Wasn’t Meant To Be

I had both “It wasn’t meant to be” and “Everything happens for a reason” in the same enlightening conversation today. I just smiled and agreed. This was what I should have said!

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Please don’t tell me “It wasn’t meant to be.” ‘It’ is a ‘she’ and she is my daughter. 
She was not a job interview that I didn’t get, or a house that I wanted to buy but was outbid on. She was seven pounds two ounces of perfect baby girl, created and grown with all my love and dreams of the future. 

She wasn’t not meant to be, she *was*. What wasn’t meant to be, was her death. 

I understand you want to believe there is a reason. To think that there is order, fairness. What’s for you won’t go past you. What goes around comes around. Good things happen to good people. Bad people get what they deserve. Maybe you go so far as believing in karma, or a god who oversees our life paths. 

I’m sorry to tell you we live in a world where desperately wanted babies die and other babies are born to be abandoned or abused and broken, by people abused and broken themselves. A world where some people are obese from excess food consumption and others are starving to death – where some people have so much money they couldn’t hope to spend it all in many lifetimes, and others live in doorways and eat waste out of bins. We live in a world where people’s homes are washed away by floods while their fellow humans on a different spot on the globe pray for rain. We live in a world where some people get sick and die far too young, and others live until old age. We live in a world where unspeakably awful things happen to people who have lived careful lives, while people who have been reckless or harmful to others prosper. 
There is no order, only chaos. There is no reason, only senselessness and random chance. There is no intelligent design, only the fragility of life, evolved to be only as good as it can be. Nothing is meant to be, or not to be, there is only what is. 

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Facing Fears

Like every parent, I have a fear of something bad happening to my child. Isobel was my first baby so I don’t know how strong those fears are in normal circumstances, compared to mine in a world where my daughter dying was an actual reality. While I do freak out at times, and picture Theo’s death or shake him a little to check he’s still alive, I know that I haven’t been as anxious about him dying since he was born as I was during his pregnancy. The Snuza breathing monitor that I thought I wouldn’t be able to do without, remains unopened. I leave him upstairs asleep for brief times without even a regular baby monitor, knowing I will hear him if he cries. I have left him overnight with my parents on two occasions and have also let my friend babysit him for a few hours. I have moved on from purées and given him foods that I know he could conceivably choke on and watched him gag as he tries to manoeuvre it around his mouth.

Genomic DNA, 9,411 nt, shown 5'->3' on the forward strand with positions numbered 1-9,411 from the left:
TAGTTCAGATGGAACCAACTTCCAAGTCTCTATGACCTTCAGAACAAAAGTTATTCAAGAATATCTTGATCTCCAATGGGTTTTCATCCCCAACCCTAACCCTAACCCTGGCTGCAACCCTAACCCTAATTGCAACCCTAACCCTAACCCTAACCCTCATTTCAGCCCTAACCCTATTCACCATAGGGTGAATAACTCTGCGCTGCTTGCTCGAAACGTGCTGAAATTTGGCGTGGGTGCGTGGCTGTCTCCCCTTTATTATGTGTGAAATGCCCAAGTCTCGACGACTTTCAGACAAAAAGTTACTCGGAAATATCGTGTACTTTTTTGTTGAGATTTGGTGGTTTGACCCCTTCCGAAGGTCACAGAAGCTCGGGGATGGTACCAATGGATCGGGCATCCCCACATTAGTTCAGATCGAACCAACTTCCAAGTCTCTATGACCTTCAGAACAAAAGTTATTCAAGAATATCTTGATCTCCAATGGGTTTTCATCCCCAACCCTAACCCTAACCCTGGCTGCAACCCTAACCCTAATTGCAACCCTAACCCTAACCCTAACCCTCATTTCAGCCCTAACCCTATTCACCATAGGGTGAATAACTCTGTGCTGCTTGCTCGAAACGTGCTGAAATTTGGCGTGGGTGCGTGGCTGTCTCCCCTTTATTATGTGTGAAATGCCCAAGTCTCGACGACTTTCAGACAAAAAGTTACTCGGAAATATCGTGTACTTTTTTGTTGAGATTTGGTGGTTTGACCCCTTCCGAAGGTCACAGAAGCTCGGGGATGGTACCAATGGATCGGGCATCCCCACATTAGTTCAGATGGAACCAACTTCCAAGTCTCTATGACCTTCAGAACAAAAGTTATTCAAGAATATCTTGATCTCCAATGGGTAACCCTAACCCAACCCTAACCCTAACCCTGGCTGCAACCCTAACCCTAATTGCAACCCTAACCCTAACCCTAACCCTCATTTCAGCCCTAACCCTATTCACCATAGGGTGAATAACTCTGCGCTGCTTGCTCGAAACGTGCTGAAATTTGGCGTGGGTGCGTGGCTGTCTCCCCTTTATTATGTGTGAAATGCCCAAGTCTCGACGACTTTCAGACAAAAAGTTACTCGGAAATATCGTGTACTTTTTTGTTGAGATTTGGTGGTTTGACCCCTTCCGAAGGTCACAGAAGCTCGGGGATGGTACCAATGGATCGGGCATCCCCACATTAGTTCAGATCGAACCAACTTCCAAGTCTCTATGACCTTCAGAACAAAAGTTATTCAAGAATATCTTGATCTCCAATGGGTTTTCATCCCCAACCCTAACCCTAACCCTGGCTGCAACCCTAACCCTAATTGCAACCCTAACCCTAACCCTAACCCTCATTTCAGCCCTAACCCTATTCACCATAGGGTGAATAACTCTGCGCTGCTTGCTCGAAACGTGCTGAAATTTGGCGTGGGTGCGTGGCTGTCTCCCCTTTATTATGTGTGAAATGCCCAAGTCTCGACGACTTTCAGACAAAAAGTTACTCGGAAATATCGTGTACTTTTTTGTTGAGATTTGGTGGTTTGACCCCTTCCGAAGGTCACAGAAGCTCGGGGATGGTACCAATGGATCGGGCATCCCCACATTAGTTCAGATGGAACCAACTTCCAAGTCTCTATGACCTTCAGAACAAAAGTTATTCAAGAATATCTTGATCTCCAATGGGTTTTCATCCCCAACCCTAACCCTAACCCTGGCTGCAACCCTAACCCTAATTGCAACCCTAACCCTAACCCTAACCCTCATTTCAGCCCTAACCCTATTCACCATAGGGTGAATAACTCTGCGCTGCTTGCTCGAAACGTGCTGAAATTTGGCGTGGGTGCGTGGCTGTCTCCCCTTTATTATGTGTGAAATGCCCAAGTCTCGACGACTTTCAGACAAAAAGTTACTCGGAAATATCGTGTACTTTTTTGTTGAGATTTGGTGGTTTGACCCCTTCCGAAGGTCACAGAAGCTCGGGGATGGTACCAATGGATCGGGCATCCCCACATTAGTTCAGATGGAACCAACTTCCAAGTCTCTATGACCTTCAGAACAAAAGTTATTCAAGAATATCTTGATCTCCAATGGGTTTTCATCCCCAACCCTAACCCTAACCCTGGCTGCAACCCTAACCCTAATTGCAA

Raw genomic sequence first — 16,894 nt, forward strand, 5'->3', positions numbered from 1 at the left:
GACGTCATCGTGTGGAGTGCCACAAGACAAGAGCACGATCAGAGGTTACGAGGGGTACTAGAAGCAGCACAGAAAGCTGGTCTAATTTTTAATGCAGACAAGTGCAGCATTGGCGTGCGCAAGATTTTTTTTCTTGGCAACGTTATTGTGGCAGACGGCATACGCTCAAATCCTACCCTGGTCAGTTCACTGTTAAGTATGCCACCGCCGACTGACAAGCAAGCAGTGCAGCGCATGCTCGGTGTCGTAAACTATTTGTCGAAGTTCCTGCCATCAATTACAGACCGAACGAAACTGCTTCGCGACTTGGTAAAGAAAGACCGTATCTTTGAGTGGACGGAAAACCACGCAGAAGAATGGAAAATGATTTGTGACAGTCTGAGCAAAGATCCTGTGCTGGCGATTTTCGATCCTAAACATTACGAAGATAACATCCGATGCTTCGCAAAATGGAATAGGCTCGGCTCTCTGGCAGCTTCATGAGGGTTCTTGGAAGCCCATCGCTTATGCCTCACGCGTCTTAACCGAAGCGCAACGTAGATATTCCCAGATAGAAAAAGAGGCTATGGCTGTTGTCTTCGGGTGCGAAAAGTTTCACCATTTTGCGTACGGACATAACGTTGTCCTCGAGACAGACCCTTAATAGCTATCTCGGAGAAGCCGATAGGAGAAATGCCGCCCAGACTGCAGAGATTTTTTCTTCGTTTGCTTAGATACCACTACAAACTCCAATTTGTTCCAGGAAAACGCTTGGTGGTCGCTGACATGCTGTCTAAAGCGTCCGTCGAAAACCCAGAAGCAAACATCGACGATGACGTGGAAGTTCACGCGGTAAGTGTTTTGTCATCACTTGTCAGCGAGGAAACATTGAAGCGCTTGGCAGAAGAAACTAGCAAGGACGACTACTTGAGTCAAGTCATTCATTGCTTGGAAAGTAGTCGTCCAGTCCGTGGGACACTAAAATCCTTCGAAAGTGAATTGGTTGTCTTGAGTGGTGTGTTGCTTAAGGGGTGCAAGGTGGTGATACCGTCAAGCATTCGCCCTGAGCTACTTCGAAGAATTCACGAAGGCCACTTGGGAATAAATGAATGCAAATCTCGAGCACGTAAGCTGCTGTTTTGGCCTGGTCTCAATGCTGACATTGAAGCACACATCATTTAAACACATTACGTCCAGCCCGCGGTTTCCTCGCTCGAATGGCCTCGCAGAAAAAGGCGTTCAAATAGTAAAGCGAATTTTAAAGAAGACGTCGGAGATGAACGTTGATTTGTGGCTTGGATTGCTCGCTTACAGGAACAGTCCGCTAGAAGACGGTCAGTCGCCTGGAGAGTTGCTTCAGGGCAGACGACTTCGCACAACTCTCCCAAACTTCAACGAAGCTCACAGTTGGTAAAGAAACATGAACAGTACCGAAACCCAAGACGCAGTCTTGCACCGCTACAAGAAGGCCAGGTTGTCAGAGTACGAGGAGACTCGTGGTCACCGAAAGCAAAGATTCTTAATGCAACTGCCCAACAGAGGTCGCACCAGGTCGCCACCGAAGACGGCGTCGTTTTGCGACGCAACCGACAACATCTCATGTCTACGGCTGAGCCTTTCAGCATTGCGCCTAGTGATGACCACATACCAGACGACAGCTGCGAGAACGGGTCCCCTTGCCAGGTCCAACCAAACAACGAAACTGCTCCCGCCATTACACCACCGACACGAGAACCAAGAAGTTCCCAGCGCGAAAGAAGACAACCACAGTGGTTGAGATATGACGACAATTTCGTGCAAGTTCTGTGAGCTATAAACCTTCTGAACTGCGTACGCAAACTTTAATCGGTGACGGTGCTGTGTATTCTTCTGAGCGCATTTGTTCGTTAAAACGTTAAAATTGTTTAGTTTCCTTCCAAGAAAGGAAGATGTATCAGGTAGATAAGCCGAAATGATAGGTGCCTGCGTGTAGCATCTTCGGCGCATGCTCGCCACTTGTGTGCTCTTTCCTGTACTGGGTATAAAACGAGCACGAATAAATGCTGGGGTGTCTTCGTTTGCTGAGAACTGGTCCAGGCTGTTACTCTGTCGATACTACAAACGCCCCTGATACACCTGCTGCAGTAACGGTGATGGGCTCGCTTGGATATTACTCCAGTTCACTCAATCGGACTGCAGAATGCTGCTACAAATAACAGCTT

New Year’s Eve however was the most challenging experience yet when Simon and I took Theo up a mountain (Cavehill in Belfast)! Simon was wearing Theo in the baby carrier and obviously was very careful with his footing but I was really terrified that he was going to fall with the mud, or be knocked over by one of the mountain bikers that were whizzing down the mountain, or equally by one of the joyful dogs bounding around, or even that I would fall and knock Simon down! On the way up, approaching a narrow ledge that wound around the hill (this part is called The Devil’s Punchbowl, you can kind of see in the picture below – but I swear it seems worse in person!) I told Simon I was too anxious, I couldn’t do it and that we would have to go back.

 

Simon pretty much ignored me and kept on going! Cue lots of deep breathing and practicing of repeatedly bringing my mind back to the present moment every time it ran away to the most catastrophic of scenarios. Every now and again, Simon would turn and smile reassuringly and say we were nearly at the top. I would thank him and tell him to turn the fuck around and watch where he was going! 

We have climbed so many metaphorical mountains since finding out that Isobel had died that day in June 2015. Putting one foot in front of the other again and again even when we wanted to give up, treading as carefully as we can, but still taking risky chances, knowing that is the only way of moving forward and living the kind of life that we want to live. On New Year’s Eve the mountain was real, the ache was in our legs rather than our hearts, the fear of falling, of something bad happening to our baby, enough to make me want to turn back. But with encouragement and a reminder of the reward, I kept going and eventually we made it to the top! 


Was it worth it? Well it was bloody feeezing and so windy! But there was a good sense of achievement that was pretty sweet and some justification for all the chocolate consumption later that night! 

The big difference between Cavehill and my metaphorical mountain is that in the world of life after the loss of a child, I don’t imagine there is ever a top to my metaphorical mountain. Maybe plateaus and times of easier terrain or rest. But there won’t ever be a sense of being done with the struggle, taking a pitcure, saying we made it, it’s all downhill from here. 

That’s the thing that I don’t think anyone except another bereaved parent understands. To more or less of an extent, every day for the rest of our lives, we will be trekking up that mountain of life without Isobel.